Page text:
Is there something missing in your marriage? Could it be romance and spice? If so, let me share with you how I added spice back to my marriage!
by Lori Gurtman | Lori Gurtman lives in Aspen, Colorado with her husband, two teenage children, and Old English Sheepdog. Reading and writing are her favorite escape, but when she isn’t doing that, she can be found on the mountain: hiking, biking, or skiing. Lori is also a published author, freelance writer, certified proofreader, and college essay tutor—who is passionate about empowering her students to write from their hearts. Follow her on Twitter @lorigurtman.
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When I was a little girl, I loved playing imaginary games. In my pretend world, I became whatever I wanted to be: a teacher, a boss of a successful company, a travel agent planning exotic vacations, and a store owner.
Throughout my pre-teen and teen years, I dreamt of romance. Listening to cheesy songs by Richard Marx and Peter Gabriel on repeat, I would fantasize that I had a tall, handsome boyfriend who held my hand while we walked on a beach under the moonlight. My made-up boyfriend would turn to me, lift my chin, tell me I’m gorgeous, then kiss me softly and passionately.
With every trip around the sun, the time spent inside my imagination dwindled. And by the time I reached adulthood, my elaborate and fun daydreams became a thing of the past.
Fast forward a few decades, and I’m happily married to my best friend. Heading into our 24th year of marriage, like most couples, we’ve certainly had our ups and downs. Still, through it all, we’ve managed to grow together and maintain our strong, loving bond.
So, what’s missing? The romance. The love at first sight. The butterflies that swirl in my belly when we kiss. The tingly sensation I get when I see him. Dressing up for my man. Feeling invincible when we’re together.
Assuming my marriage lasts till death do us part (which, of course, I hope it does), I’ll never get that back, nor do I want to––in reality, that is.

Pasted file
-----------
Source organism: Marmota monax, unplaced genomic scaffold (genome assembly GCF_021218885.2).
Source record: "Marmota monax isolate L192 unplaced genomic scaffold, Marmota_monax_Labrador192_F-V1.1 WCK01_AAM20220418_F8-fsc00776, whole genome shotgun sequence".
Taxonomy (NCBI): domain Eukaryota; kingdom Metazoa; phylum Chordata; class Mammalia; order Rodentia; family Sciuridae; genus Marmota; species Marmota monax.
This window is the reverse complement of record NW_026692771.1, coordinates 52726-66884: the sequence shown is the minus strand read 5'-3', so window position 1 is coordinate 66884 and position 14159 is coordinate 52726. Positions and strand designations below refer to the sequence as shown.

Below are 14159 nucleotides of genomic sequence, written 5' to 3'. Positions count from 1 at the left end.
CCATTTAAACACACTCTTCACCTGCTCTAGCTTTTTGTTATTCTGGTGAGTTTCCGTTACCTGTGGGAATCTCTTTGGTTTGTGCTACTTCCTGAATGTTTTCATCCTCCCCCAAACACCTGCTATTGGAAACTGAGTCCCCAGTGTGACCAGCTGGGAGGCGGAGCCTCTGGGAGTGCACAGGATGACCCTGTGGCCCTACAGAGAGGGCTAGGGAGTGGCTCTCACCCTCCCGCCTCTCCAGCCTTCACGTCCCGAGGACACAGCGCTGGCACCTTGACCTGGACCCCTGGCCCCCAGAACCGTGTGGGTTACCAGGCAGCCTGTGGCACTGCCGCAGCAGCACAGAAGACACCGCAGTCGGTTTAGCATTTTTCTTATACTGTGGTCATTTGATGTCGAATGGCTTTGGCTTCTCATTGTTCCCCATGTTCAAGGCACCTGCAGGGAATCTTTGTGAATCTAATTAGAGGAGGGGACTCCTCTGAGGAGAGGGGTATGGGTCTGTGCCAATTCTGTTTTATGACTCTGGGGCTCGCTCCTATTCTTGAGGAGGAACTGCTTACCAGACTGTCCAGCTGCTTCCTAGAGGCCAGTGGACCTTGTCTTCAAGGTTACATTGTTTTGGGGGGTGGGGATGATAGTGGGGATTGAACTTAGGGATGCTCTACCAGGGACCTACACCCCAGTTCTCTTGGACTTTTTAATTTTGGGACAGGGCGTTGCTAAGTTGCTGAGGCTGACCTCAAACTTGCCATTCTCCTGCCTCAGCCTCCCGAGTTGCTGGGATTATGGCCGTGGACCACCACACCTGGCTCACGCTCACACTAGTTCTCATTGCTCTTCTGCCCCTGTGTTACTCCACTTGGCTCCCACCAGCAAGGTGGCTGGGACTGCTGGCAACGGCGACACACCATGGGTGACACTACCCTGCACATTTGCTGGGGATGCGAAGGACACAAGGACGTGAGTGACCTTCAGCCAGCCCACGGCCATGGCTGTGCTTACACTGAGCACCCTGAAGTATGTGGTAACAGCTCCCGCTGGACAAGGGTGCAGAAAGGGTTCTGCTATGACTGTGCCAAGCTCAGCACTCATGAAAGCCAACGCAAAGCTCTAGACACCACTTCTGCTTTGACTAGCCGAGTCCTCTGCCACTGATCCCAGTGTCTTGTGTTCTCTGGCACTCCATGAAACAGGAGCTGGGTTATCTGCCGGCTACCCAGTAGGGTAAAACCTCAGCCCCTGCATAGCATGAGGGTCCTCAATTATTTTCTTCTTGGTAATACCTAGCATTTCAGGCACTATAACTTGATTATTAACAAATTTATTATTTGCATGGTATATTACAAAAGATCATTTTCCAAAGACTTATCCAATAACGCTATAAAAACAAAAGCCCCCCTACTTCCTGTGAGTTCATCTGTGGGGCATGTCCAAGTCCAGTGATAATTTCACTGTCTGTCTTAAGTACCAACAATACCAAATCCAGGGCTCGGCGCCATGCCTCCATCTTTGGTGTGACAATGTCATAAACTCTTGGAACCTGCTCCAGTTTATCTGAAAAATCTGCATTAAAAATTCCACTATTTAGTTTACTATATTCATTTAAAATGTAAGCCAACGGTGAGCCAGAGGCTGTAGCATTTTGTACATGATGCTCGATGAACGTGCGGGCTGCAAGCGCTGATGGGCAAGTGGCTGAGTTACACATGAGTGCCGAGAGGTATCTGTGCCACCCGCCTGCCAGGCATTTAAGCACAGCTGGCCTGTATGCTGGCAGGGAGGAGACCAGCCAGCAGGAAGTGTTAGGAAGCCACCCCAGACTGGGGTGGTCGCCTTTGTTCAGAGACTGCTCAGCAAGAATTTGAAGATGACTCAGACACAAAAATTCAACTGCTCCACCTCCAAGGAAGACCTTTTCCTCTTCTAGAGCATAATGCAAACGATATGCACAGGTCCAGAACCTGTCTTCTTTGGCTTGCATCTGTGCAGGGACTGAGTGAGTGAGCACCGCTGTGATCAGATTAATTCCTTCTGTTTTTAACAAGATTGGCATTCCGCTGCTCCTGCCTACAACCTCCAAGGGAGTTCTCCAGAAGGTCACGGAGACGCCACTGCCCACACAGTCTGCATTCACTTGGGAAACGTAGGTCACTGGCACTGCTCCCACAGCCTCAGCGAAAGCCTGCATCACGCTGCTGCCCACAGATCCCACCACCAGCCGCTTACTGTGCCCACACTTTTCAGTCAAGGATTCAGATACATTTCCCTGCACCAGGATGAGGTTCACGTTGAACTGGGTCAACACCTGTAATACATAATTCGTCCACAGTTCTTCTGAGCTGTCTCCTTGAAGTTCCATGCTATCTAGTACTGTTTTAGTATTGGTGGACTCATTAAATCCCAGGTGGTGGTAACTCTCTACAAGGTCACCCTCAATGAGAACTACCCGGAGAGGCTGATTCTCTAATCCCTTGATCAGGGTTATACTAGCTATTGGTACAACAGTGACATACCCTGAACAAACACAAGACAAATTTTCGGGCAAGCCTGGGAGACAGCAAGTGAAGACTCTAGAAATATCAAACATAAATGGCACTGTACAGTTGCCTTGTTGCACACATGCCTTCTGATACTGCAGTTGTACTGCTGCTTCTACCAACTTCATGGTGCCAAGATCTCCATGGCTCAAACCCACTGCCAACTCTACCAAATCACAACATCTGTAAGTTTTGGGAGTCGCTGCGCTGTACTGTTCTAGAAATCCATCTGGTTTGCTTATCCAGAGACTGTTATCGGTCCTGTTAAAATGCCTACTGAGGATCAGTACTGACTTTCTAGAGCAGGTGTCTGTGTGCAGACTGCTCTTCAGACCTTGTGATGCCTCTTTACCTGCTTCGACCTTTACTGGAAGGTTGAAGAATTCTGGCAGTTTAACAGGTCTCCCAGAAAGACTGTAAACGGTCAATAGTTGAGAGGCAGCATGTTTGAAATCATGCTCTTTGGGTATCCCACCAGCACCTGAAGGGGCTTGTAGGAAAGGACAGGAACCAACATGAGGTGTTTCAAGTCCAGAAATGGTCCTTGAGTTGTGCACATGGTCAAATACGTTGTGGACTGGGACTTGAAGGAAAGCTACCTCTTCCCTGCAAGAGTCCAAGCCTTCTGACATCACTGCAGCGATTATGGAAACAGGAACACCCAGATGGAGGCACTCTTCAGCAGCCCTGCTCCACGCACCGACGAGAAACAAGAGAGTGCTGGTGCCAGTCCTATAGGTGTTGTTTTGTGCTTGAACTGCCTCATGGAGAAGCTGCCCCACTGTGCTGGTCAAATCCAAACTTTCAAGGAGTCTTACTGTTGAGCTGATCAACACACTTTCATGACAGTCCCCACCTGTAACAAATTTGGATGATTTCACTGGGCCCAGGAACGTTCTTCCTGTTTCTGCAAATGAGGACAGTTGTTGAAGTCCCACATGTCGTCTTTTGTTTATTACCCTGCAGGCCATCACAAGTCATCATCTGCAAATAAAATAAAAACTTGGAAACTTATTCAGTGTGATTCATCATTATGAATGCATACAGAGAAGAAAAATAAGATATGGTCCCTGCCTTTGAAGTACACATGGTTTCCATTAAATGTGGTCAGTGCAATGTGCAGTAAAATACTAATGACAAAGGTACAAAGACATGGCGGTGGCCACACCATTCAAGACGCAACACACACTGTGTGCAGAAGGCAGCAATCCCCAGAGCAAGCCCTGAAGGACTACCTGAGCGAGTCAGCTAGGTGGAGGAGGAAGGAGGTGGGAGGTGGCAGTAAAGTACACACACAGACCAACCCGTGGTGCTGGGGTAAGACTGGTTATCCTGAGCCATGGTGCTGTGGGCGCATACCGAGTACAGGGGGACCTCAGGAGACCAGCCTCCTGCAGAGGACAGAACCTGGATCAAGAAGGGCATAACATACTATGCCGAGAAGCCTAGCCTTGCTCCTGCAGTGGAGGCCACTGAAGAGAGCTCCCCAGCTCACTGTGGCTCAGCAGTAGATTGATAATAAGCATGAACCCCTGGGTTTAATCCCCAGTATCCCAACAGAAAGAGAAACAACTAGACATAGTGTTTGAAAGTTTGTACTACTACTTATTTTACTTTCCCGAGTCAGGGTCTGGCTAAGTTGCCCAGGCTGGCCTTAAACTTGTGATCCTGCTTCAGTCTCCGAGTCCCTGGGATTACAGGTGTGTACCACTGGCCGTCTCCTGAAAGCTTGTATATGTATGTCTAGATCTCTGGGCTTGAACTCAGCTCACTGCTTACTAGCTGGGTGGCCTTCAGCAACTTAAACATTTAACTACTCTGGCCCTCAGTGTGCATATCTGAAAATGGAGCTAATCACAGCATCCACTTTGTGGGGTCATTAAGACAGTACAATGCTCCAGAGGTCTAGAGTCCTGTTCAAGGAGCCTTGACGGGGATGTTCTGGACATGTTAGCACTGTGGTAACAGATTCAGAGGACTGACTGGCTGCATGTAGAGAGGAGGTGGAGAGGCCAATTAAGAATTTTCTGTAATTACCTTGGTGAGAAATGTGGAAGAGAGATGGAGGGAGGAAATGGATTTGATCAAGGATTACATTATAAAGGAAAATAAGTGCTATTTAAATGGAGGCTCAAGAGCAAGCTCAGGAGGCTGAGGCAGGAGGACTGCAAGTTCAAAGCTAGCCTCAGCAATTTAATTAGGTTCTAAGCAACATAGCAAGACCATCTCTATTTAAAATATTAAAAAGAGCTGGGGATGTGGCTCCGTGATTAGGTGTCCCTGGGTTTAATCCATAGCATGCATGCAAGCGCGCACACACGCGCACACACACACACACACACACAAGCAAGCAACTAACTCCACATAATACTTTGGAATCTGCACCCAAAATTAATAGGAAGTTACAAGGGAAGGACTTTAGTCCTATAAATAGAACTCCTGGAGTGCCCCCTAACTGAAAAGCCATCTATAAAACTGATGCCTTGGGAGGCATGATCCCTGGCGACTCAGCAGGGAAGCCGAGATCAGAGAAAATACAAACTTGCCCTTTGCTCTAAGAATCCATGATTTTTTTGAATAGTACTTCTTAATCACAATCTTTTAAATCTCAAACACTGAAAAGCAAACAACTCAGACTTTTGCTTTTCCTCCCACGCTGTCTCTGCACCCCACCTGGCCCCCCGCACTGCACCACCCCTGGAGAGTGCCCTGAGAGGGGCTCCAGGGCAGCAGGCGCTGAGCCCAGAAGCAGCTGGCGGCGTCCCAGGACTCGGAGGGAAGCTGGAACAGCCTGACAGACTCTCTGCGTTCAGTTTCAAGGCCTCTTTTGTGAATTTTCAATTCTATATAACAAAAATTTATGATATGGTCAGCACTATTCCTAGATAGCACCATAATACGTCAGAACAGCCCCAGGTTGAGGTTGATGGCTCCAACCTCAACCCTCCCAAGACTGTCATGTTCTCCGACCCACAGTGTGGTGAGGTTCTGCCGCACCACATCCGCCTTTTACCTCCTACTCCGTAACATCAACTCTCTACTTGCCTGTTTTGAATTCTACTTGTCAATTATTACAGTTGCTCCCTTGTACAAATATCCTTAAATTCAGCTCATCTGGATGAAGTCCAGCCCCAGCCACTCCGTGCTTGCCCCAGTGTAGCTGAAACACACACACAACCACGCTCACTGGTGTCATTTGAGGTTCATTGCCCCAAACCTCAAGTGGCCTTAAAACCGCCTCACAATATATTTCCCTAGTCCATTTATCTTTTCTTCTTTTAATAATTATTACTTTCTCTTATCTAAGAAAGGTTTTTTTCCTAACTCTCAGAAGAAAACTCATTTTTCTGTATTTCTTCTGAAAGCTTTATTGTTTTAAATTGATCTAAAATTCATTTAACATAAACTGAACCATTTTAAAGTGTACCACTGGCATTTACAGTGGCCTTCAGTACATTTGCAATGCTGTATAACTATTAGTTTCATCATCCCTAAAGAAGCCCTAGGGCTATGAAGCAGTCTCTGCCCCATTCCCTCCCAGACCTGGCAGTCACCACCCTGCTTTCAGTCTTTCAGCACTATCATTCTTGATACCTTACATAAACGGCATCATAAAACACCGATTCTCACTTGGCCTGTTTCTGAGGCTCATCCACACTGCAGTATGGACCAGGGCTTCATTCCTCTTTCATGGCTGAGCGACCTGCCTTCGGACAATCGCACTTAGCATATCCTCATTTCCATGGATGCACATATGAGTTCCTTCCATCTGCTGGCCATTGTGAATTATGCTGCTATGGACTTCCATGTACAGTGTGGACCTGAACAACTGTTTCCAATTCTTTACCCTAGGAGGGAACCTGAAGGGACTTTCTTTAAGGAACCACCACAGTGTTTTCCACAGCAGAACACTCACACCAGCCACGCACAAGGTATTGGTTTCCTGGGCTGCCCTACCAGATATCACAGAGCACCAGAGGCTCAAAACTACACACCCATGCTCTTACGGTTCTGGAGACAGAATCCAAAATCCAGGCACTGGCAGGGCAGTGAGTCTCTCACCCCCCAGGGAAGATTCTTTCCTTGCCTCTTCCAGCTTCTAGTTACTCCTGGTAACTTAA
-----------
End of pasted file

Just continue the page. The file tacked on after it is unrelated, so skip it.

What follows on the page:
I now relish in the nights when I’m home alone, which are seldom, wearing my cozy sweats and eating eggs for dinner. What’s more, I figured out how to bring romance and spice back to my life and marriage. Only this time, instead of make-believe stories in my head, I watch them on my television screen and in books I read.
Romance novels and movies are my secret escapes, a drug of sorts, reigniting those long-lost feelings.
For a short period, I lose myself inside the screen or in the words of a novel—and I become the beautiful woman courted by the six-foot-two, chiseled-faced, muscular hero with abs of steel. On the exterior, he takes command of a room, but he’s sweet and doting with me. I am the center of his world, the only woman he’ll ever love. I am his everything.
In the movies, I become the lead actress in my mind. I am Vivian Ward in Pretty Woman. I am Bridget in Bridget Jones’s Diary. I am Rachel in Crazy Rich Asians. I am Sally in When Harry Met Sally. For a few short hours, watching a love story on the screen, I am swooned and loved and swept off my feet.
I am the protagonist in the romance novels I read––and the spicier the passages, the better. The sex scenes are the best aphrodisiac. Guess who benefits from that? My hubby. When I indulge in one of those books, I am no longer a middle-aged woman; I transform into someone else: youthful and sexual. My skin is taut; my breasts are full and perfect; my stomach is flat; my body curves in all the right places. I am utterly irresistible.
Let’s face it, as women age, our libidos are not what they used to be. And with all the other stresses in our lives, parenting, working, etc., a good night’s sleep is sometimes far more appealing than having sex. So, after losing myself in a love story, I become alive again and wake up my libido from its slumber.
Living vicariously through fictional characters, I get to experience euphoria. That same rush of dopamine and oxytocin, the feel-good hormones I once had with my husband when we first dated, get released inside my brain. When we are in that state, we don’t necessarily see our partner’s faults and flaws. In other words: love is blind. Not only does my husband look more attractive in this headspace, I feel more beautiful too. Despite our middle-aged bodies looking nothing like they did when we were younger, for a little while, I envisage.
Imaginary games shouldn’t have to end when we grow up. We should continue exercising our imagination throughout our lives. Our thoughts are powerful and have a direct impact on our bodies. If I told you to think about eating a lemon, most likely, your mouth would salivate. The romance genre is like lemons to me, triggering my body and heart to wake up. It’s the perfect spice that adds an enticing flavor to my comfortable marriage.